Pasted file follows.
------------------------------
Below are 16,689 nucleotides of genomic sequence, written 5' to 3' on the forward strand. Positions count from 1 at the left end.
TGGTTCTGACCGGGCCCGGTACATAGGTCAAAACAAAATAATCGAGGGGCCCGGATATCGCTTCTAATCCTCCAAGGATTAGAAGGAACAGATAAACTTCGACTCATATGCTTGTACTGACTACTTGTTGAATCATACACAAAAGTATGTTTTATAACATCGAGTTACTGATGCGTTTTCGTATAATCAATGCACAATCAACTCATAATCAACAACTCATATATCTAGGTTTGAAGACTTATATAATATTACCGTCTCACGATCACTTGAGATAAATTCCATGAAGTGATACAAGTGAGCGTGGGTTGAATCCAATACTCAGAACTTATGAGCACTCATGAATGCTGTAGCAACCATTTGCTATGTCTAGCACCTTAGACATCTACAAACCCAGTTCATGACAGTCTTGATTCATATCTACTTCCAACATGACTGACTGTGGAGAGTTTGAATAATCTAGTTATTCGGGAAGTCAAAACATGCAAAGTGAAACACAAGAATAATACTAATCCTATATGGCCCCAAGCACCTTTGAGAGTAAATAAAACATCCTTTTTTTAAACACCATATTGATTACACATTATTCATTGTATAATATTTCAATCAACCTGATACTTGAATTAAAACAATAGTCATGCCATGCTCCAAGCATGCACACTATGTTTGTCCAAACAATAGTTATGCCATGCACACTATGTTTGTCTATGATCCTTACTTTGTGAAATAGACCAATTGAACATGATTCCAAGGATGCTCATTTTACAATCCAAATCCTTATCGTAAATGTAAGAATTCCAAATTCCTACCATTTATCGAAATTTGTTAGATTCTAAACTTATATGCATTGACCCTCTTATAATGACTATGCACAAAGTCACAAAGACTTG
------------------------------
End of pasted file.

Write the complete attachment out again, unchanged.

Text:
Below are 16,689 nucleotides of genomic sequence, written 5' to 3' on the forward strand. Positions count from 1 at the left end.
TGGTTCTGACCGGGCCCGGTACATAGGTCAAAACAAAATAATCGAGGGGCCCGGATATCGCTTCTAATCCTCCAAGGATTAGAAGGAACAGATAAACTTCGACTCATATGCTTGTACTGACTACTTGTTGAATCATACACAAAAGTATGTTTTATAACATCGAGTTACTGATGCGTTTTCGTATAATCAATGCACAATCAACTCATAATCAACAACTCATATATCTAGGTTTGAAGACTTATATAATATTACCGTCTCACGATCACTTGAGATAAATTCCATGAAGTGATACAAGTGAGCGTGGGTTGAATCCAATACTCAGAACTTATGAGCACTCATGAATGCTGTAGCAACCATTTGCTATGTCTAGCACCTTAGACATCTACAAACCCAGTTCATGACAGTCTTGATTCATATCTACTTCCAACATGACTGACTGTGGAGAGTTTGAATAATCTAGTTATTCGGGAAGTCAAAACATGCAAAGTGAAACACAAGAATAATACTAATCCTATATGGCCCCAAGCACCTTTGAGAGTAAATAAAACATCCTTTTTTTAAACACCATATTGATTACACATTATTCATTGTATAATATTTCAATCAACCTGATACTTGAATTAAAACAATAGTCATGCCATGCTCCAAGCATGCACACTATGTTTGTCCAAACAATAGTTATGCCATGCACACTATGTTTGTCTATGATCCTTACTTTGTGAAATAGACCAATTGAACATGATTCCAAGGATGCTCATTTTACAATCCAAATCCTTATCGTAAATGTAAGAATTCCAAATTCCTACCATTTATCGAAATTTGTTAGATTCTAAACTTATATGCATTGACCCTCTTATAATGACTATGCACAAAGTCACAAAGACTTG